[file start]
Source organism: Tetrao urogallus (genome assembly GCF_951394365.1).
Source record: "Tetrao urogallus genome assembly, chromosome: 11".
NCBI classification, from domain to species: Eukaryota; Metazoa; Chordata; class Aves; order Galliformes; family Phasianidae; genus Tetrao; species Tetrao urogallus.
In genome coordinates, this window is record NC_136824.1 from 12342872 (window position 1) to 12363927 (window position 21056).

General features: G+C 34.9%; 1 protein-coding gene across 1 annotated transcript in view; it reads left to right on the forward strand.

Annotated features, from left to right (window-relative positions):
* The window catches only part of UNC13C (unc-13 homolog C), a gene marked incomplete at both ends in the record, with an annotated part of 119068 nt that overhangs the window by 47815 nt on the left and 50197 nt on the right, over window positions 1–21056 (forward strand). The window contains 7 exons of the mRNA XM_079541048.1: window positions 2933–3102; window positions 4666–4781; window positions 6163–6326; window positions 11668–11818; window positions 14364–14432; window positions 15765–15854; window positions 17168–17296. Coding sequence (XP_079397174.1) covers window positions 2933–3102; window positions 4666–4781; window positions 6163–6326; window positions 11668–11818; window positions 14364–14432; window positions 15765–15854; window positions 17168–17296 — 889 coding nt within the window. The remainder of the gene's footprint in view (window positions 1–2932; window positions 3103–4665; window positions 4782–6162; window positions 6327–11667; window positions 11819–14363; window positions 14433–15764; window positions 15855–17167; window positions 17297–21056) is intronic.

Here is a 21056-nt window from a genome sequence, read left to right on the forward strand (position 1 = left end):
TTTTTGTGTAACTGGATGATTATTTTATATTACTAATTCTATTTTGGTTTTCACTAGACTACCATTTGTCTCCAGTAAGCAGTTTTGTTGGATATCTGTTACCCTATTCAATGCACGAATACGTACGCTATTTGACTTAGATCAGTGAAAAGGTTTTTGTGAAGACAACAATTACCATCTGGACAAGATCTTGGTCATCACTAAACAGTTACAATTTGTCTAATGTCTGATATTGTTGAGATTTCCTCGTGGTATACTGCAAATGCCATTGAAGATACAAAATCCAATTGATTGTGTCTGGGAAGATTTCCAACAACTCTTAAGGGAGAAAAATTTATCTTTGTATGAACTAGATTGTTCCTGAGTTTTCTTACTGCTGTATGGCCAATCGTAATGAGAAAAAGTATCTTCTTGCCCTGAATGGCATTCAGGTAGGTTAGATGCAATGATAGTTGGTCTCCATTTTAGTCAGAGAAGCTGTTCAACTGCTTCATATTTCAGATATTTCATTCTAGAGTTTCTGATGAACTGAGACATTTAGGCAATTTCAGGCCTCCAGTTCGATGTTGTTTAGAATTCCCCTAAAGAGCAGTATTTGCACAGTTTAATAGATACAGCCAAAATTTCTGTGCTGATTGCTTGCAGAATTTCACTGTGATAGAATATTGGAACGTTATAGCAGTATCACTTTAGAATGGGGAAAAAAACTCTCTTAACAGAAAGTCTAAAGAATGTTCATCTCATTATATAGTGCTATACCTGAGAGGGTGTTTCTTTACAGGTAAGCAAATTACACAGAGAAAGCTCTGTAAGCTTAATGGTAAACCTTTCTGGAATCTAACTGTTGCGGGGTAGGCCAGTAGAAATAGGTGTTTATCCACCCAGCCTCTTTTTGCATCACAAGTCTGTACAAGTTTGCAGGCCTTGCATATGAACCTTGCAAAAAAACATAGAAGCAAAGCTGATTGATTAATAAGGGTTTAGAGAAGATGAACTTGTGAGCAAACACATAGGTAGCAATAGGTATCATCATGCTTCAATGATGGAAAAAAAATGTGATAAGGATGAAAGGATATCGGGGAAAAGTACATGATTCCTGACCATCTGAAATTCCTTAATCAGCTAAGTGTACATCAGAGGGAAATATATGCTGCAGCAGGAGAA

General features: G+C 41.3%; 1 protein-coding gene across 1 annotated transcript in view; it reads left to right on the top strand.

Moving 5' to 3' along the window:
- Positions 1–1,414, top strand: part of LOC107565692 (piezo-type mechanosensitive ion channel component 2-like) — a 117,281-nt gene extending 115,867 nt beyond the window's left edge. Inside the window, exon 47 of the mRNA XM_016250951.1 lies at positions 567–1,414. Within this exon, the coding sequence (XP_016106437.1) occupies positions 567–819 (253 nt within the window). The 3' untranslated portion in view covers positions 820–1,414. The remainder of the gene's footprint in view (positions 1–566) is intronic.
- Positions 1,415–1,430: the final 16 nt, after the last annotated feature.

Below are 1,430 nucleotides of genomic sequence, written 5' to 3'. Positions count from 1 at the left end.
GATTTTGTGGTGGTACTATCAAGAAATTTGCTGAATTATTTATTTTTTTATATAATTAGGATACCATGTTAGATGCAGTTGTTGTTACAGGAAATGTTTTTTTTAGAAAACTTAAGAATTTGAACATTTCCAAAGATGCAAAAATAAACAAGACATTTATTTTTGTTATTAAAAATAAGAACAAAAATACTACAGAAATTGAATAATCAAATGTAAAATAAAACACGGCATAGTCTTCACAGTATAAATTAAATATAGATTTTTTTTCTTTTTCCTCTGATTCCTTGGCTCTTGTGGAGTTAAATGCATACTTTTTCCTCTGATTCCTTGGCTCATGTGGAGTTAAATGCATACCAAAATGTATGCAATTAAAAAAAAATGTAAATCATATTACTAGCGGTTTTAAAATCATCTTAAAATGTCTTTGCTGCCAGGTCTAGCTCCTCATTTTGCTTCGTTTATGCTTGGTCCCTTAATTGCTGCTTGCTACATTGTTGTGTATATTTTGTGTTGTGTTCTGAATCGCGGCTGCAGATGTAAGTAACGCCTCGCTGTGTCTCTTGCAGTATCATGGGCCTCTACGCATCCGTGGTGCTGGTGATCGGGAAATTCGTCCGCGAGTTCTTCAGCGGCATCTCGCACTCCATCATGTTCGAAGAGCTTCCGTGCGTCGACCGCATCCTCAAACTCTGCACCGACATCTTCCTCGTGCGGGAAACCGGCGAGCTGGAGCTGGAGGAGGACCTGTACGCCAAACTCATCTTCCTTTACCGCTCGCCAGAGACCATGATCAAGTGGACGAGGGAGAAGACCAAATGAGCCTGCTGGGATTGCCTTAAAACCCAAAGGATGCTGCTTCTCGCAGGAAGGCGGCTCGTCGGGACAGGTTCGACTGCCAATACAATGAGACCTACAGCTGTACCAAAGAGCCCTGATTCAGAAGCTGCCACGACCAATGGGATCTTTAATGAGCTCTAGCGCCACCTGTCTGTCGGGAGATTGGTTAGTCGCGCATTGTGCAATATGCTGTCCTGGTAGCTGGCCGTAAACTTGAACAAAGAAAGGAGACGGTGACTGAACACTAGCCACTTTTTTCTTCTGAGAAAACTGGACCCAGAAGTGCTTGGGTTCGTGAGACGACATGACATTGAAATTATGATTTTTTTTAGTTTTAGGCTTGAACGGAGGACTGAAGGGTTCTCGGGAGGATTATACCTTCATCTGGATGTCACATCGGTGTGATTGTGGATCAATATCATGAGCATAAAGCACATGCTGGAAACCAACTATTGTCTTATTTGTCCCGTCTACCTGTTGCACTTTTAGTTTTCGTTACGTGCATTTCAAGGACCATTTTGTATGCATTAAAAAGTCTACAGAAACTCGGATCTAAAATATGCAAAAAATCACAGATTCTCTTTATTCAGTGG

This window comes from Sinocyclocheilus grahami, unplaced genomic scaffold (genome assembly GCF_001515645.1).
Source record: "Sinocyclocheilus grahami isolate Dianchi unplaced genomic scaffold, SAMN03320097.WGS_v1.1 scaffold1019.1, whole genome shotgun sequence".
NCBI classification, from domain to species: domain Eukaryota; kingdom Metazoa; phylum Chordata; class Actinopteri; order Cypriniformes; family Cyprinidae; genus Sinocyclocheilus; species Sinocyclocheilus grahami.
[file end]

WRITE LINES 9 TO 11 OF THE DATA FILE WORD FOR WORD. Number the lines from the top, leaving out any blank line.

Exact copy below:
TTTTTGTGTAACTGGATGATTATTTTATATTACTAATTCTATTTTGGTTTTCACTAGACTACCATTTGTCTCCAGTAAGCAGTTTTGTTGGATATCTGTTACCCTATTCAATGCACGAATACGTACGCTATTTGACTTAGATCAGTGAAAAGGTTTTTGTGAAGACAACAATTACCATCTGGACAAGATCTTGGTCATCACTAAACAGTTACAATTTGTCTAATGTCTGATATTGTTGAGATTTCCTCGTGGTATACTGCAAATGCCATTGAAGATACAAAATCCAATTGATTGTGTCTGGGAAGATTTCCAACAACTCTTAAGGGAGAAAAATTTATCTTTGTATGAACTAGATTGTTCCTGAGTTTTCTTACTGCTGTATGGCCAATCGTAATGAGAAAAAGTATCTTCTTGCCCTGAATGGCATTCAGGTAGGTTAGATGCAATGATAGTTGGTCTCCATTTTAGTCAGAGAAGCTGTTCAACTGCTTCATATTTCAGATATTTCATTCTAGAGTTTCTGATGAACTGAGACATTTAGGCAATTTCAGGCCTCCAGTTCGATGTTGTTTAGAATTCCCCTAAAGAGCAGTATTTGCACAGTTTAATAGATACAGCCAAAATTTCTGTGCTGATTGCTTGCAGAATTTCACTGTGATAGAATATTGGAACGTTATAGCAGTATCACTTTAGAATGGGGAAAAAAACTCTCTTAACAGAAAGTCTAAAGAATGTTCATCTCATTATATAGTGCTATACCTGAGAGGGTGTTTCTTTACAGGTAAGCAAATTACACAGAGAAAGCTCTGTAAGCTTAATGGTAAACCTTTCTGGAATCTAACTGTTGCGGGGTAGGCCAGTAGAAATAGGTGTTTATCCACCCAGCCTCTTTTTGCATCACAAGTCTGTACAAGTTTGCAGGCCTTGCATATGAACCTTGCAAAAAAACATAGAAGCAAAGCTGATTGATTAATAAGGGTTTAGAGAAGATGAACTTGTGAGCAAACACATAGGTAGCAATAGGTATCATCATGCTTCAATGATGGAAAAAAAATGTGATAAGGATGAAAGGATATCGGGGAAAAGTACATGATTCCTGACCATCTGAAATTCCTTAATCAGCTAAGTGTACATCAGAGGGAAATATATGCTGCAGCAGGAGAA

General features: G+C 41.3%; 1 protein-coding gene across 1 annotated transcript in view; it reads left to right on the top strand.

Moving 5' to 3' along the window: